As far as your situation I'm not clear on why your custom made direct drive shaper would be able to handle 2 operations where a normal off-the-shelf shaper couldn't?
Your idea to convert existing machinery sounds impractical to me for several reasons and I don't understand how a direct drive unit would save floor space? It sounds like you need to design and built some custom machines to do specific operations and fit within your shop.
The question of belt or freq motor operation was mostly decided 50 years ago in favor of belt transmission. This was due mostly to lower manufacturing costs. There is no comparison however, between the power and performance of the old high-speed freq motors and a typical 3450 RPM motor with belt transmission. It's the belt and sheet steel construction which transmits vibration
I have a pair of old Onsrud Routers from the 40's and 50's, which (besides the cast iron, Sherman Tank construction) have heavy motors which actually rotate at @ 10 and 20,000 RPM. They do this via large rotary, frequency converter motors. They scream horrifically @ 20K but there's no stopping them or even slowing them down. Besides the noise and the additional floor space for the converter, there can also be bearing issues. Otherwise, these old machines are invincible. These kinds of machines used to be quite common in cabinet shops.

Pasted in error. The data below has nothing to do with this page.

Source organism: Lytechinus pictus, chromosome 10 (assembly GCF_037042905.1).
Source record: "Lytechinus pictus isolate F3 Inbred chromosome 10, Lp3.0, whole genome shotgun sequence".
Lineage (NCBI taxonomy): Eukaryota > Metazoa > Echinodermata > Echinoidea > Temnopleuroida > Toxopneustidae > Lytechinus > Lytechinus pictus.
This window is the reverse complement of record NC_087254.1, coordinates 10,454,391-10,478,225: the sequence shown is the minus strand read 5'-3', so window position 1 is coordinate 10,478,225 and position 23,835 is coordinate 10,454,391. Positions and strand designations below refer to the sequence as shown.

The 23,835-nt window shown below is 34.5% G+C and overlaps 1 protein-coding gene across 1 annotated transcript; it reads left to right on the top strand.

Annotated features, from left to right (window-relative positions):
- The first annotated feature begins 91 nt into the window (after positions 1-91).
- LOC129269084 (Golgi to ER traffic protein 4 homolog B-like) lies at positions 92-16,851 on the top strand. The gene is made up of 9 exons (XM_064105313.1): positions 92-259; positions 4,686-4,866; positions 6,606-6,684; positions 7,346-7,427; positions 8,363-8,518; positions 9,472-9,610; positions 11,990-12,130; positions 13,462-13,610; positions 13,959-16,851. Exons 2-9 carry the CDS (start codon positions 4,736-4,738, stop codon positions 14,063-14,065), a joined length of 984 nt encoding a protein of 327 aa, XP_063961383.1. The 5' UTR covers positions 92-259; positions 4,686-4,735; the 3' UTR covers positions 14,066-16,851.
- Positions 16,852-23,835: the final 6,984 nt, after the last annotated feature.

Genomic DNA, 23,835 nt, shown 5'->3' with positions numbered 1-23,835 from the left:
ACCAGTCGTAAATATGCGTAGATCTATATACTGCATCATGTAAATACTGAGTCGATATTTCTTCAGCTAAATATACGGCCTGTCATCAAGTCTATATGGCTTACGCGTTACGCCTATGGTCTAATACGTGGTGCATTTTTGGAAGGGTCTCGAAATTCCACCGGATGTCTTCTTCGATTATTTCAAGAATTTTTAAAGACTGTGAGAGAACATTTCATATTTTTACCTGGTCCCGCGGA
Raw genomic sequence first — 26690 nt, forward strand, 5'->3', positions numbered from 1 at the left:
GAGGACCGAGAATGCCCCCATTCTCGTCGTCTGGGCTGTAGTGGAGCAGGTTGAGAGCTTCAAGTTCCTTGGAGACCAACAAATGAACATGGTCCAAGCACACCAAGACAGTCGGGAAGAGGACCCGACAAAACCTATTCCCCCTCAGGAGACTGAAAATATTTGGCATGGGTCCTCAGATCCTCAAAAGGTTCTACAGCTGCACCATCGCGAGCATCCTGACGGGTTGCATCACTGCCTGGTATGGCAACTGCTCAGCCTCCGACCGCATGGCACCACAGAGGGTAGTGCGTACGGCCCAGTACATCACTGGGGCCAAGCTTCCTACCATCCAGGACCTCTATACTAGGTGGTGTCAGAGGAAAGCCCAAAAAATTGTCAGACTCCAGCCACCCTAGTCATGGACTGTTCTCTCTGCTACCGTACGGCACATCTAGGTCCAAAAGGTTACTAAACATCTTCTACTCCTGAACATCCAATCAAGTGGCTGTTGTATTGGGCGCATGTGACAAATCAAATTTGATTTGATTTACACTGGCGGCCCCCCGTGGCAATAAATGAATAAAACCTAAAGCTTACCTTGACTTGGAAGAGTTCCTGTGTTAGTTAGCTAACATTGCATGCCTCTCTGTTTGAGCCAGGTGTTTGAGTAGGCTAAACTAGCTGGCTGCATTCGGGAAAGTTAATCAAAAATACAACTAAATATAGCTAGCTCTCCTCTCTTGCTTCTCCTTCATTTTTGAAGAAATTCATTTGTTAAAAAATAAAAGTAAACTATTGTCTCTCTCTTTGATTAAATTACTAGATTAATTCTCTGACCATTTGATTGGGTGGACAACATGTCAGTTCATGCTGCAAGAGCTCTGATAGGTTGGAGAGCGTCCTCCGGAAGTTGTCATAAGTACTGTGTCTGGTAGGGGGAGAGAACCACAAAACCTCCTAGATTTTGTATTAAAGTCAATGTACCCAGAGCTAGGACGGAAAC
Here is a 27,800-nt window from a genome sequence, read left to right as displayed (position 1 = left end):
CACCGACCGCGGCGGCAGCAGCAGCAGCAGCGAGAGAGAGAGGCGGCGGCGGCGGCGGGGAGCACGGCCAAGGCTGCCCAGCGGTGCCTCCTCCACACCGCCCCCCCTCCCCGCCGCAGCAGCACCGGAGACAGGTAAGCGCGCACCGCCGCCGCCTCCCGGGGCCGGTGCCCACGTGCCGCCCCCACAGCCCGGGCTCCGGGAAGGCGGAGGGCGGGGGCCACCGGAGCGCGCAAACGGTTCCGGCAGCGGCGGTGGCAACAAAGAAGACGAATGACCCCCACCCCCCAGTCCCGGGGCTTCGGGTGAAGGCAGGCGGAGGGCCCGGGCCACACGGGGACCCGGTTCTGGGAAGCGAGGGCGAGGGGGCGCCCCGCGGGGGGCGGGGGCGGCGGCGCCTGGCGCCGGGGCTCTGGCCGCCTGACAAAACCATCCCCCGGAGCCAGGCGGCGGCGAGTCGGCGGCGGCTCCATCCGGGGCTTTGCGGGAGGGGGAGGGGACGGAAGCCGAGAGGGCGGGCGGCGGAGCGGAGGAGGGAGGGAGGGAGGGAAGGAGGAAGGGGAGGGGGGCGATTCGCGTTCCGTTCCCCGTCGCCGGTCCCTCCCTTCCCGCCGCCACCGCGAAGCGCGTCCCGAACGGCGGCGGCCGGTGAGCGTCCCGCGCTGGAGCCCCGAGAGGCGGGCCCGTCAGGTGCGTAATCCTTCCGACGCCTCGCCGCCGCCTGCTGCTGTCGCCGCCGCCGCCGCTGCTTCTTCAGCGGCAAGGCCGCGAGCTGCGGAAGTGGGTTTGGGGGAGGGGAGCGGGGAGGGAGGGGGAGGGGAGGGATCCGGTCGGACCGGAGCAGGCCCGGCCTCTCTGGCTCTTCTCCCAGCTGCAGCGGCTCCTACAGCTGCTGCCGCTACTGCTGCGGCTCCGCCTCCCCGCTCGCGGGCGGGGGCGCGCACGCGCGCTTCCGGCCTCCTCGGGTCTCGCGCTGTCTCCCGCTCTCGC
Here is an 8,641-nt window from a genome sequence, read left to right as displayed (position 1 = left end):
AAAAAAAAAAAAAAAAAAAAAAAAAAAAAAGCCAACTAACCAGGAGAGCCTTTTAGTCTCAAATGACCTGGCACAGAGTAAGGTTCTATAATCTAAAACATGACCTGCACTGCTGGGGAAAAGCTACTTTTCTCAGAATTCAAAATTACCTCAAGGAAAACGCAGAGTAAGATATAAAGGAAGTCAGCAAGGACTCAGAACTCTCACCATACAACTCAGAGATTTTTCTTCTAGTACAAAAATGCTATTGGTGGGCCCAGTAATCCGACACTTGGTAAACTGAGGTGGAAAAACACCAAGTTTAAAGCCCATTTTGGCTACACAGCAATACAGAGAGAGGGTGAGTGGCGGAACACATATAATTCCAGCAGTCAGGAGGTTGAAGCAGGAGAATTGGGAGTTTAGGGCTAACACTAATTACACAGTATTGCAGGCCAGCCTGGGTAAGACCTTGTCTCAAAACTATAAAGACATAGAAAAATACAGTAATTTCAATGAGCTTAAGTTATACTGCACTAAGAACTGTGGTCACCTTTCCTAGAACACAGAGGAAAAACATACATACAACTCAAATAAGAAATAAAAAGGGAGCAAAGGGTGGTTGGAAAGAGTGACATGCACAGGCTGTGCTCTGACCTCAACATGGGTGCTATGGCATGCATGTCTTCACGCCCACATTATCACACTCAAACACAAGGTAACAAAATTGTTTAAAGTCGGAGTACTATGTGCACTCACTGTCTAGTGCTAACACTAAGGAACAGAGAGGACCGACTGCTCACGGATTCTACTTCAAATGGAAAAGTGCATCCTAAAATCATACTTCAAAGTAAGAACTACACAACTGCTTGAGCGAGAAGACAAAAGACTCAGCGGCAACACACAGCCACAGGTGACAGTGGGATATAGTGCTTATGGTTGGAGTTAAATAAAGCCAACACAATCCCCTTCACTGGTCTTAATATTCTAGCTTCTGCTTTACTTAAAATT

Thanks for the heads up about those particular machines from Unique Machinery. I have seen a lot of videos on their products but all of them have so far involved pushing the wood through the spindle rather than vice versa.
Part of the reason for wanting to do this myself is to soften the learning curve. I am never going to be a machinist but I am a pretty clever process designer. I can hire machinists for the parts that need to be custom made. Many of the others are already available off the shelf or off a website. Google "do it yourself CNC" sometime and you will get an idea of how robust the community of backyard machinery builders are.
Woodworking as I see it pretty much consists of getting something to rotate, clamping something down and applying linear motion to one of the components. None of those processes by themselves are rocket surgery.
As I have mentioned before a lot of this is simply to be in control of the scale of the machine. If you can make machines the right size you can array them in a way that could be staffed by one person or five. As soon as you can make one process contiguous with the next you stop having puddles of WIP.
I have a vertical panel saw in my head that is physically impossible to get injured on and captures 100% if the dust. This design also allows you to start with pre-banded rips of plywood or melamine. You don't need to own a bander and therefore don't have all the extra expense of incense, incantations, and offerings to the bander gods each time you turn the machine on.
Look what JR Rutter accomplished with his coping sled. More importantly look at the machinery making skill set he has acquired that can be applied in a million more spots throughout his plant.